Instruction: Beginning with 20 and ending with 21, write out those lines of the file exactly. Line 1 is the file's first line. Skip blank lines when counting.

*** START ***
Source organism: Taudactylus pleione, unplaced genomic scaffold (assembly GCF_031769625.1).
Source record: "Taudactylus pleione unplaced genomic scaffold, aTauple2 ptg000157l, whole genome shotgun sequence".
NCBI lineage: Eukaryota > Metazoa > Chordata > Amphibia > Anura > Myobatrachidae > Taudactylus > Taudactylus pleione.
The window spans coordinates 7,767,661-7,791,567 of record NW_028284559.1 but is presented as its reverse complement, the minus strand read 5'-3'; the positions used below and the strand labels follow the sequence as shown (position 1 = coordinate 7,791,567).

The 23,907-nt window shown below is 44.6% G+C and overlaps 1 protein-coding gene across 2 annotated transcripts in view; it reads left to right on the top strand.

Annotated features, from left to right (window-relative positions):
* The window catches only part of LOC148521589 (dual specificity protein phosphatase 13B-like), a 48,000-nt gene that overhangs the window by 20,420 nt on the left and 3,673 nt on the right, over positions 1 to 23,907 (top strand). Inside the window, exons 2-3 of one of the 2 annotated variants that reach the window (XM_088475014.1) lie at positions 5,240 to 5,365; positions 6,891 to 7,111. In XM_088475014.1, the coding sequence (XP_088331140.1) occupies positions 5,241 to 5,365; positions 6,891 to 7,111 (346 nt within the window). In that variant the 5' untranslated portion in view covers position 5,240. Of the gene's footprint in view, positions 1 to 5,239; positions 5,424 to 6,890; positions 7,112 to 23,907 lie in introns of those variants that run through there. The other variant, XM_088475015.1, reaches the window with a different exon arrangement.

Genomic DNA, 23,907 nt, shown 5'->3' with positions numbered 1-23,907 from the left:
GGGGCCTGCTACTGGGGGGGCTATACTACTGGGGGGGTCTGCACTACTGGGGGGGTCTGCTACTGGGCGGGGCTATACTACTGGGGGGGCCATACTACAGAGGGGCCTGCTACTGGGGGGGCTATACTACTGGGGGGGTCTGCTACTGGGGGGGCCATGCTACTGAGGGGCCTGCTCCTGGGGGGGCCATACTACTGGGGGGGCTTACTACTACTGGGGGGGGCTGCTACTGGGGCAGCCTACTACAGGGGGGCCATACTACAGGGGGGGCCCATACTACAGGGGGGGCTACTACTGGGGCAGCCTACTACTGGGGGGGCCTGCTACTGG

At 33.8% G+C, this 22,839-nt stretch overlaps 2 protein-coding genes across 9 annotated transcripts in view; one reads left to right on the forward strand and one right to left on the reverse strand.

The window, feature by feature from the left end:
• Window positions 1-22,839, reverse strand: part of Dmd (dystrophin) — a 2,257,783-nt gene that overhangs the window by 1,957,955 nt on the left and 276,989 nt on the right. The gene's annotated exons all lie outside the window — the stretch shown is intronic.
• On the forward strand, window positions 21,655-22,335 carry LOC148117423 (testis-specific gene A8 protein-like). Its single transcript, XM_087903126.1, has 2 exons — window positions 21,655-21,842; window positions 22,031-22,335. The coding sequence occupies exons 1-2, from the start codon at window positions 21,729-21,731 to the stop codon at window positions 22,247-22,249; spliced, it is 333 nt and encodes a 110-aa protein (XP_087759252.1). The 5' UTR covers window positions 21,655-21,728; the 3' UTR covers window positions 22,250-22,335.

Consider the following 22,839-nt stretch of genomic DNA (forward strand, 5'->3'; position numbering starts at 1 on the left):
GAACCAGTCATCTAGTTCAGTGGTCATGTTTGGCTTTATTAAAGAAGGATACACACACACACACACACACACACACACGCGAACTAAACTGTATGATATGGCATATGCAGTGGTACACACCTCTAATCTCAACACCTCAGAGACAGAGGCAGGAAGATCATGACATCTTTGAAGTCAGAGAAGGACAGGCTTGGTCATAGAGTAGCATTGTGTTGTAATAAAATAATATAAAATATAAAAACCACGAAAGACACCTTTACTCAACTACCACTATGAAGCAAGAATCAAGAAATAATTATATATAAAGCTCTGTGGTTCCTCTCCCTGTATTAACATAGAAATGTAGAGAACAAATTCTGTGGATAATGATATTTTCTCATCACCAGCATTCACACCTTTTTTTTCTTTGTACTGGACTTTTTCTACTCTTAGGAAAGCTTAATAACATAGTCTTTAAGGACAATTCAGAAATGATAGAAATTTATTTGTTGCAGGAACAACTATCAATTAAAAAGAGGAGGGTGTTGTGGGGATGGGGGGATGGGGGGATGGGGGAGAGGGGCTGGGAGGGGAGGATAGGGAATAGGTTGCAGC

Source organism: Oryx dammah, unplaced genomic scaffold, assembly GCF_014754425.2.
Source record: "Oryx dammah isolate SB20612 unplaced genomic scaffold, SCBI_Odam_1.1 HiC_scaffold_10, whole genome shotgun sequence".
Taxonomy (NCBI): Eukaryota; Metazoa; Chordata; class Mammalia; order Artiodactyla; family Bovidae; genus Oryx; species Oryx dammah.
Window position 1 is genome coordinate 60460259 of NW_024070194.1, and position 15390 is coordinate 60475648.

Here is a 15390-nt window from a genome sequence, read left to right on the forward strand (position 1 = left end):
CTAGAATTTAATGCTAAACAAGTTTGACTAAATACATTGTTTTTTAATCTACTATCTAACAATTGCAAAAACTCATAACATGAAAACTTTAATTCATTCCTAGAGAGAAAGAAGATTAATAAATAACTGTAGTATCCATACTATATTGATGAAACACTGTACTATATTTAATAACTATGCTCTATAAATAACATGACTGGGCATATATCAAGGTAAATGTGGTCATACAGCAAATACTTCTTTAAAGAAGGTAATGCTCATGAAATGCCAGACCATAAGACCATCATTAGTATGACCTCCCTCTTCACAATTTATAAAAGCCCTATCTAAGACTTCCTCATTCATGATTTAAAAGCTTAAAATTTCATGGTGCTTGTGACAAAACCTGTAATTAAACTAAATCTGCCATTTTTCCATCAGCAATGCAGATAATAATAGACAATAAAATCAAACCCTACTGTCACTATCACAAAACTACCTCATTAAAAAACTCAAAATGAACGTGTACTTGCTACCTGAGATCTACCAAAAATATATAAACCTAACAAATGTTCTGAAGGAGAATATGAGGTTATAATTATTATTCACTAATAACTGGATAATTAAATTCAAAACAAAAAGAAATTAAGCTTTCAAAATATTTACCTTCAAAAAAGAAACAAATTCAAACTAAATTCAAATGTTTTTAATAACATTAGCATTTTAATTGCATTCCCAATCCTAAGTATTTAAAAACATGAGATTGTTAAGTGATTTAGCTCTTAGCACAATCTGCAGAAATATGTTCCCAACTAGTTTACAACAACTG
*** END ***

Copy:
Here is a 15390-nt window from a genome sequence, read left to right on the forward strand (position 1 = left end):
CTAGAATTTAATGCTAAACAAGTTTGACTAAATACATTGTTTTTTAATCTACTATCTAACAATTGCAAAAACTCATAACATGAAAACTTTAATTCATTCCTAGAGAGAAAGAAGATTAATAAATAACTGTAGTATCCATACTATATTGATGAAACACTGTACTATATTTAATAACTATGCTCTATAAATAACATGACTGGGCATATATCAAGGTAAATGTGGTCATACAGCAAATACTTCTTTAAAGAAGGTAATGCTCATGAAATGCCAGACCATAAGACCATCATTAGTATGACCTCCCTCTTCACAATTTATAAAAGCCCTATCTAAGACTTCCTCATTCATGATTTAAAAGCTTAAAATTTCATGGTGCTTGTGACAAAACCTGTAATTAAACTAAATCTGCCATTTTTCCATCAGCAATGCAGATAATAATAGACAATAAAATCAAACCCTACTGTCACTATCACAAAACTACCTCATTAAAAAACTCAAAATGAACGTGTACTTGCTACCTGAGATCTACCAAAAATATATAAACCTAACAAATGTTCTGAAGGAGAATATGAGGTTATAATTATTATTCACTAATAACTGGATAATTAAATTCAAAACAAAAAGAAATTAAGCTTTCAAAATATTTACCTTCAAAAAAGAAACAAATTCAAACTAAATTCAAATGTTTTTAATAACATTAGCATTTTAATTGCATTCCCAATCCTAAGTATTTAAAAACATGAGATTGTTAAGTGATTTAGCTCTTAGCACAATCTGCAGAAATATGTTCCCAACTAGTTTACAACAACTG